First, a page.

WASHINGTON -- While the Occupy DC and "Stop the Machine" protests in the nation's capital have received plenty of media attention, they haven't quite yet measured up to demonstrations of years past in terms of sheer numbers. Last week in New York City, more than 15,000 protesters marched through Lower Manhattan as part of the ongoing Occupy Wall Street protests.
The demonstrations in D.C. -- which started Oct. 1 in McPherson Square with roughly 30 people and bolstered on Oct. 6 by the addition of the "Stop the Machine" protests in Freedom Plaza -- have been generally measured in the hundreds, not thousands.
Since these new demonstrations are ongoing -- on Monday, the U.S. Park Police extended the protest permit for Freedom Plaza by four months -- it's hard to gauge their strength as one-time events. For years, Metrorail ridership has been used as one rough measure for the size of protests, rallies and other events where mass matters as a sign of strength and impact. (The National Park Service ceased releasing crowd estimates for events after a lawsuit challenging its numbers for the Million Man March was filed, though President Obama's inauguration was an exception.)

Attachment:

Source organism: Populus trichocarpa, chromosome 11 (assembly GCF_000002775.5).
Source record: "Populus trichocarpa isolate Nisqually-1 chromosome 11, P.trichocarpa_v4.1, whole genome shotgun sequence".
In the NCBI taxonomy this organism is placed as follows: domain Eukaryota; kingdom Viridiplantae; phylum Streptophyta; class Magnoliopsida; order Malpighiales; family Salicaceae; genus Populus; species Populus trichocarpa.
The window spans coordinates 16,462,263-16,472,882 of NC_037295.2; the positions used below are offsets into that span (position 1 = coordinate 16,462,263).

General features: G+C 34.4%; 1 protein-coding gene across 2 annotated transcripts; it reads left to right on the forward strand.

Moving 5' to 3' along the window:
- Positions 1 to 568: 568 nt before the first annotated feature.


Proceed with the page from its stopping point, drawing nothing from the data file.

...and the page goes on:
In 2009, when Tea Party activists claimed that more than 1 million of their followers had gathered on the National Mall, those estimates were quickly debunked by simply comparing Metrorail ridership numbers from the day of the particular event to the same day the year before. By that measure, the Tea Party attendance came in closer to 70,000 people, which totally eclipses the ongoing D.C. protests.
Here's a look at a sampling of Metro's more remarkable ridership records and the events that helped pack rail cars.